A helpful intro to book-reading. I’d find this most useful to give to high schoolers just embarking on a mature reading life. Where Veith (Reading Between the Lines) focuses more on what gets read, Reinke focuses more on the activity of reading. Both are good; a book that combined their strengths, included a reading list, and avoided the imagophobia and internet-bashing would quickly displace both of them as my go-to book on reading. But for now, Reinke’s book is quite serviceable.
Chapter 2: Not at all happy with the cliched “word vs. image” battle. God gives us both, and they shed light on each other. Word became flesh. But Reinke is far from alone in his characterization.
Page 73: point 6 – non-christian literature does not “beg” questions; it raises them, or asks them, or prompts them. I’ll take anything other than beg. Pet peeve.
Random specification: Specific tangents that eat up several paragraphs abound – women should read theology, pastors shouldn’t abuse business books, etc. While often helpful, these applications are very random – who is the book written for? Why was this specific group chosen to receive pointed application at this time, while dozens of other groups are left to make their own applications? I have no idea.
Page 122: “Don’t read fiction with the hope that it will shape your worldview.” What? How can it not? Reinke rightly points out you shouldn’t look for a thesis or propositions in fiction, but a thesis and propositions are hardly the only shapers of worldview. I’m tempted to argue that good fiction has a stronger shaping influence on the heart and emotions than non-fiction. I think what Reinke means to argue is that you shouldn’t allow the emotive elements of fiction to cause you overthrow the cognitive truths more propositionally presented in non-fiction. But fiction cannot be reduced to a giant fallacious appeal to emotion. Fiction has the ability to highlight and poke holes in bad propositional beliefs, and following Reinke on this point would handcuff us for no good reason. Arguing as Reinke does that “Scripture alone should inform our worldview” is an abuse of sola scriptura, not a well-informed use of it. Scripture is the supreme written norm for our worldview, but hardly the only source that influences or shapes it. This pgh. meant well, but was very poorly articulated.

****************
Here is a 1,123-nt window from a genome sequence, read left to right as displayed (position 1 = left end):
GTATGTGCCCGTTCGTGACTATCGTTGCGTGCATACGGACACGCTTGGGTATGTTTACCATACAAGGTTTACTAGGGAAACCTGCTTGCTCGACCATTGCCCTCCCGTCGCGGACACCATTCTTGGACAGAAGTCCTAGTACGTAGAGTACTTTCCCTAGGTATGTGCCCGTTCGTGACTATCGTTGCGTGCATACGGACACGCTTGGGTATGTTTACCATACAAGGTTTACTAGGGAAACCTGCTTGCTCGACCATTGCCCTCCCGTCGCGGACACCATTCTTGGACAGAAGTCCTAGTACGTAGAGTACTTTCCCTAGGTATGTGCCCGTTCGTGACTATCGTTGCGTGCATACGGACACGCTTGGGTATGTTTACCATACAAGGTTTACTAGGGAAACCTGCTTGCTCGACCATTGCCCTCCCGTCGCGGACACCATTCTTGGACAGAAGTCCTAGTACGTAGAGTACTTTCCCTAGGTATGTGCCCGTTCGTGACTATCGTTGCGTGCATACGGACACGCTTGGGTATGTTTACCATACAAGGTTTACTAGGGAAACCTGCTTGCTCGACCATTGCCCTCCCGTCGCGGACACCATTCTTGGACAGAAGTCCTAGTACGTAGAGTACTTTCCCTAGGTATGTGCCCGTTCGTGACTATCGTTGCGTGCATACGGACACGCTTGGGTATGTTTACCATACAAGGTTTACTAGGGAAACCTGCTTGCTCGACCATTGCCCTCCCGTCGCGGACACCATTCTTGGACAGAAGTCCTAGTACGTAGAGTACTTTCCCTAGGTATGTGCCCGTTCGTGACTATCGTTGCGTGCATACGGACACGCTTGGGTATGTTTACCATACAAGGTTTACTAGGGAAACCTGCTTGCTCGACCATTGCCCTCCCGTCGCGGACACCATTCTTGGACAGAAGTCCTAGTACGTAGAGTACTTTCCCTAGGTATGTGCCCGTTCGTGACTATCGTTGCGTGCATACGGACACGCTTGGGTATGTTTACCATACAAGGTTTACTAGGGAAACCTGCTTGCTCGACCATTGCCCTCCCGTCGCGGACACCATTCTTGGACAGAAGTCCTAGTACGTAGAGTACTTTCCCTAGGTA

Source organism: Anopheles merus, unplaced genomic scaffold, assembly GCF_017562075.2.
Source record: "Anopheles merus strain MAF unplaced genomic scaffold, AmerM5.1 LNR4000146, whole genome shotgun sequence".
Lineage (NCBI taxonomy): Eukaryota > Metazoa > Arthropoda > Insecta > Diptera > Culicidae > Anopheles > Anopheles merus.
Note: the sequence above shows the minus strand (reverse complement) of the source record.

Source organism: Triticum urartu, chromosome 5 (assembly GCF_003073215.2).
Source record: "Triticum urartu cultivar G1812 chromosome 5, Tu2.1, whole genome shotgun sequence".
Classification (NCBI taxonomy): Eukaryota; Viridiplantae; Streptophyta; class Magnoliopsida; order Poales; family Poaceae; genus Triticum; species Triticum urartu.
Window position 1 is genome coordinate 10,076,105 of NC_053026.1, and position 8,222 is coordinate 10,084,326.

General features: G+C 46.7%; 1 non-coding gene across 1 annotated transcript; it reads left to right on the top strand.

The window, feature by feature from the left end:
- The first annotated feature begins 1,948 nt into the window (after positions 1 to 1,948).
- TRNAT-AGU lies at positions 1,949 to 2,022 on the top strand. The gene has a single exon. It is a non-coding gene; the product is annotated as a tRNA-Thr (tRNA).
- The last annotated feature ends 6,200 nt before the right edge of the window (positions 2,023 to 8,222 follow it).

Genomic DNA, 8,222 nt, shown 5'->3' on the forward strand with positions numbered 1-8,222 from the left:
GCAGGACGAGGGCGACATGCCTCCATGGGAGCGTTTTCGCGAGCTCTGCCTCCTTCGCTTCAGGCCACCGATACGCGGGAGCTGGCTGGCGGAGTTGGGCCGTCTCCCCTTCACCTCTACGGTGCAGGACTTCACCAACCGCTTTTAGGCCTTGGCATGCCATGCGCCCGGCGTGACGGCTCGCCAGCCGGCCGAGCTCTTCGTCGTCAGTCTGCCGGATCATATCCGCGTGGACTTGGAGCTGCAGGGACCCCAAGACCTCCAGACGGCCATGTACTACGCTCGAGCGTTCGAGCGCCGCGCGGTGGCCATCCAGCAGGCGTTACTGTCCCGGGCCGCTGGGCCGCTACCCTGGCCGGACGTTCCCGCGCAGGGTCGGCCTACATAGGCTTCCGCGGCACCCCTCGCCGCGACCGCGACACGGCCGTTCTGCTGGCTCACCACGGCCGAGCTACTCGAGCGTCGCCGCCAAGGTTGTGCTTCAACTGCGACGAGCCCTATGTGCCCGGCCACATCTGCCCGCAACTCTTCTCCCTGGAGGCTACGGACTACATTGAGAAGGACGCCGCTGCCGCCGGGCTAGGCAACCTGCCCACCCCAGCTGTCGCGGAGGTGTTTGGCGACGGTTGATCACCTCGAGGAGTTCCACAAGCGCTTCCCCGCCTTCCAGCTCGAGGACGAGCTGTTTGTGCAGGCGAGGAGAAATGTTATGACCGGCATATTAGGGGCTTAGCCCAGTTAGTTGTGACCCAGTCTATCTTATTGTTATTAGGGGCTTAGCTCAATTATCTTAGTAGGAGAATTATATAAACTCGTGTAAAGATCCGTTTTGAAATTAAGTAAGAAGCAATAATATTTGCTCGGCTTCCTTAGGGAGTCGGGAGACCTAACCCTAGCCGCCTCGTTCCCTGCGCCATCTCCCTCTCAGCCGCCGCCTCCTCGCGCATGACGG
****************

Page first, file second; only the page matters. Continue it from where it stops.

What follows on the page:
Chapter 12: Marginalia – I’m one of those people who doesn’t write in books, and I don’t plan to start. I do keep commonplaces, and I do engage with books in other places, I just don’t mark up my books. I find marginalia to be a hindrance in re-reading and in borrowing; maybe I treat my own library like a library. Underline or highlight me unconvinced.
Chapter 13: Reading Together – Really, really liked this chapter. What Reinke describes is more than a book club, because it is more about the people than about the books. People growing together around good books. I want that to describe most of my life.